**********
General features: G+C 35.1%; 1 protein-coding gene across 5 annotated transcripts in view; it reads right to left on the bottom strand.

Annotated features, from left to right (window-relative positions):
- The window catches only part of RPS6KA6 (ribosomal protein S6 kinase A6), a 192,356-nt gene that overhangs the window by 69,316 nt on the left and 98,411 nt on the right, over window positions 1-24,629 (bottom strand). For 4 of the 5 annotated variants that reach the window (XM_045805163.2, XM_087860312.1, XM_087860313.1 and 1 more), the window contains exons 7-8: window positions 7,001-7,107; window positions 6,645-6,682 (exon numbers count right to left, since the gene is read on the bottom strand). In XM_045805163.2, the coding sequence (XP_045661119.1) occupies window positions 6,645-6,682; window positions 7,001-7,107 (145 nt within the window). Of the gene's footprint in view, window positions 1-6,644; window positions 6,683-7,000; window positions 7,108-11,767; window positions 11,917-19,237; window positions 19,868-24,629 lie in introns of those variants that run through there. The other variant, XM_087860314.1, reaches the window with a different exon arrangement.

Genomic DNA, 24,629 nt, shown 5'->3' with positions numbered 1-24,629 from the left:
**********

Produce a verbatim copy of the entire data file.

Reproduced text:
General features: G+C 35.1%; 1 protein-coding gene across 5 annotated transcripts in view; it reads right to left on the bottom strand.

Annotated features, from left to right (window-relative positions):
- The window catches only part of RPS6KA6 (ribosomal protein S6 kinase A6), a 192,356-nt gene that overhangs the window by 69,316 nt on the left and 98,411 nt on the right, over window positions 1-24,629 (bottom strand). For 4 of the 5 annotated variants that reach the window (XM_045805163.2, XM_087860312.1, XM_087860313.1 and 1 more), the window contains exons 7-8: window positions 7,001-7,107; window positions 6,645-6,682 (exon numbers count right to left, since the gene is read on the bottom strand). In XM_045805163.2, the coding sequence (XP_045661119.1) occupies window positions 6,645-6,682; window positions 7,001-7,107 (145 nt within the window). Of the gene's footprint in view, window positions 1-6,644; window positions 6,683-7,000; window positions 7,108-11,767; window positions 11,917-19,237; window positions 19,868-24,629 lie in introns of those variants that run through there. The other variant, XM_087860314.1, reaches the window with a different exon arrangement.

Genomic DNA, 24,629 nt, shown 5'->3' with positions numbered 1-24,629 from the left: